Marine debris is any man-made solid material entering waterways (oceans) directly or indirectly. Marine debris can be simple items like soda cans, fish hooks, plastic commodities, etc. almost 80% of marine debris is generated from land sources like municipal landfills, discharge of untreated sewage and stormwater, industrial facilities, and tourism. All these potentially end up in oceans and pose threat to marine life. The main reason for all this debris entering water bodies is improper waste management.

The marine debris (mostly plastics) reaches the deeper parts of the ocean, as recently scientists working in marine found microplastics in 100% of the crustaceans they examined that came from deeper and darker parts of the oceans. The plastic crisis is so high that 97% of all fish species have microplastics in them. An average person eats 1000 bits of plastic every year and the main source is through the water. More than 5.6 million tonnes of marine debris every year is estimated to come from ocean-based sources like merchant ships, ferries, and cruise liners. Of all the plastic dumped into the sea annually, 15% floats on the surface, 15% is washed to the shores and the remaining 70% will sink to the sea bottom.

Fishes and other sea creatures consume plastic directly or indirectly (by consuming other sea creatures) and that’s how it enters the cycle of life along with many toxic pollutants, ingestion of the debris ultimately kills the birds, fishes, mammals. Sea turtles mistake floating plastic for jellyfish. Entanglement of fishnets/lines can hamper marine mobility, it causes various other problems of breathing, trouble in eating once entangled. Marine debris causes damage to shipping vessels through collision, entanglement in propeller blades, and clogging of water intakes for engine cooling systems. Plastic debris acts as a sponge for toxic, hormone-disrupting chemicals like Polychlorinated Biphenyl (PCBs) and Dichloro-Diphenyl-Trichloroethane (DDT) that reside in seawater.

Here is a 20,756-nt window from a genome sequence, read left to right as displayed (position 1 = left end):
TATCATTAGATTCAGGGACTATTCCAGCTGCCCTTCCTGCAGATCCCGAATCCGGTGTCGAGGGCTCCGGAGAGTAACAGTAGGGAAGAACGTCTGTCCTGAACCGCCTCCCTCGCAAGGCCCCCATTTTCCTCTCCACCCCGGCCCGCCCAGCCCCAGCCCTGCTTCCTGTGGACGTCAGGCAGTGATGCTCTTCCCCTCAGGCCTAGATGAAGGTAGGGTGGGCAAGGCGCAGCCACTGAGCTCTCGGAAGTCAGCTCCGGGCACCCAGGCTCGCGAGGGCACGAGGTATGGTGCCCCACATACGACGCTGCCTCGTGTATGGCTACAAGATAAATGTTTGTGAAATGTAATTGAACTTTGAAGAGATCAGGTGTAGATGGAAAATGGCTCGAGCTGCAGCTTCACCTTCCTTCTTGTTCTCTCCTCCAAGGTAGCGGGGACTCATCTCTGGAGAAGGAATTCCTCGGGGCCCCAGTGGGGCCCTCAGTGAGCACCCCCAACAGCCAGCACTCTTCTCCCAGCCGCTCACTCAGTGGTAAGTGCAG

The marine debris mostly plastics (in the form of microplastics) contributes to the melting of polar ice glaciers which leads to the rise in sea level raising more problems.

We now know that what we careless dump in oceans is not only affecting us but also other organisms, and the worst part is not many realize it even today and continue to contribute to this harmful debris. Our irresponsible and insensitive behaviour has caused an ecological imbalance. We can only contribute by completely banning the dumping activity in water bodies and taking the responsibility of removing debris from the same when it comes to our notice.

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